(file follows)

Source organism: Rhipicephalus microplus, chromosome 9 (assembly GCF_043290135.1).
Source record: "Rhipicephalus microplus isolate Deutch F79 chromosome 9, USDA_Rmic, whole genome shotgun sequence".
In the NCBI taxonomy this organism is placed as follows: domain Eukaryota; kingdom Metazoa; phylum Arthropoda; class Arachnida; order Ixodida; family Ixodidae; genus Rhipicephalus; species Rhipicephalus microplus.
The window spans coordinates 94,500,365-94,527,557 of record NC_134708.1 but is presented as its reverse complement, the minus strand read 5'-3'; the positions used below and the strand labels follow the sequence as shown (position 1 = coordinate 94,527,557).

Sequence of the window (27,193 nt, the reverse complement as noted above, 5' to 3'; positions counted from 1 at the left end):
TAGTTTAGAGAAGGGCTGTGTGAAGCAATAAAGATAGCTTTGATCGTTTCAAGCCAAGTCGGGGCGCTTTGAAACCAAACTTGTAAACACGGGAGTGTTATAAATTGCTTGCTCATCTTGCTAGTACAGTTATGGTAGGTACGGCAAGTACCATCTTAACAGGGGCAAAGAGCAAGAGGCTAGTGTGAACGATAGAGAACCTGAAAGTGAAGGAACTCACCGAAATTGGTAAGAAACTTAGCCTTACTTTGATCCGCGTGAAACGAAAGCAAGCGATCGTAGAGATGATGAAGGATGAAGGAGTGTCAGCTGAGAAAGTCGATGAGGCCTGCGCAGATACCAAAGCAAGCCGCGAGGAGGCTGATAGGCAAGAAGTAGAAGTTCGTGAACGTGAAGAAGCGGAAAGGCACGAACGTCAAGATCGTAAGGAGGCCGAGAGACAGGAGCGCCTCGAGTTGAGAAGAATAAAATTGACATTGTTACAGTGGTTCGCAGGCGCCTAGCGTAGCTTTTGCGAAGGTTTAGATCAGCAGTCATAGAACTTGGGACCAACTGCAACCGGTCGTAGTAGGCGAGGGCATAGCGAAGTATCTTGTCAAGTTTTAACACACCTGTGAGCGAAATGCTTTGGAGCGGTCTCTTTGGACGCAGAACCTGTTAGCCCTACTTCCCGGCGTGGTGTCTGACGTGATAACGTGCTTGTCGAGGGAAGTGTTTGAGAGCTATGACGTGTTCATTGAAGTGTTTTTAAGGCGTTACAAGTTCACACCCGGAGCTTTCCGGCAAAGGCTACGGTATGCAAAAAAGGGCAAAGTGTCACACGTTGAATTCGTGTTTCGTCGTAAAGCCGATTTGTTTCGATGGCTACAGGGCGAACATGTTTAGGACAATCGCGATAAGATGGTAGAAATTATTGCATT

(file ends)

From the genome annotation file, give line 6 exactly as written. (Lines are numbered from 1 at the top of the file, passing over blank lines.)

TAGTTTAGAGAAGGGCTGTGTGAAGCAATAAAGATAGCTTTGATCGTTTCAAGCCAAGTCGGGGCGCTTTGAAACCAAACTTGTAAACACGGGAGTGTTATAAATTGCTTGCTCATCTTGCTAGTACAGTTATGGTAGGTACGGCAAGTACCATCTTAACAGGGGCAAAGAGCAAGAGGCTAGTGTGAACGATAGAGAACCTGAAAGTGAAGGAACTCACCGAAATTGGTAAGAAACTTAGCCTTACTTTGATCCGCGTGAAACGAAAGCAAGCGATCGTAGAGATGATGAAGGATGAAGGAGTGTCAGCTGAGAAAGTCGATGAGGCCTGCGCAGATACCAAAGCAAGCCGCGAGGAGGCTGATAGGCAAGAAGTAGAAGTTCGTGAACGTGAAGAAGCGGAAAGGCACGAACGTCAAGATCGTAAGGAGGCCGAGAGACAGGAGCGCCTCGAGTTGAGAAGAATAAAATTGACATTGTTACAGTGGTTCGCAGGCGCCTAGCGTAGCTTTTGCGAAGGTTTAGATCAGCAGTCATAGAACTTGGGACCAACTGCAACCGGTCGTAGTAGGCGAGGGCATAGCGAAGTATCTTGTCAAGTTTTAACACACCTGTGAGCGAAATGCTTTGGAGCGGTCTCTTTGGACGCAGAACCTGTTAGCCCTACTTCCCGGCGTGGTGTCTGACGTGATAACGTGCTTGTCGAGGGAAGTGTTTGAGAGCTATGACGTGTTCATTGAAGTGTTTTTAAGGCGTTACAAGTTCACACCCGGAGCTTTCCGGCAAAGGCTACGGTATGCAAAAAAGGGCAAAGTGTCACACGTTGAATTCGTGTTTCGTCGTAAAGCCGATTTGTTTCGATGGCTACAGGGCGAACATGTTTAGGACAATCGCGATAAGATGGTAGAAATTATTGCATT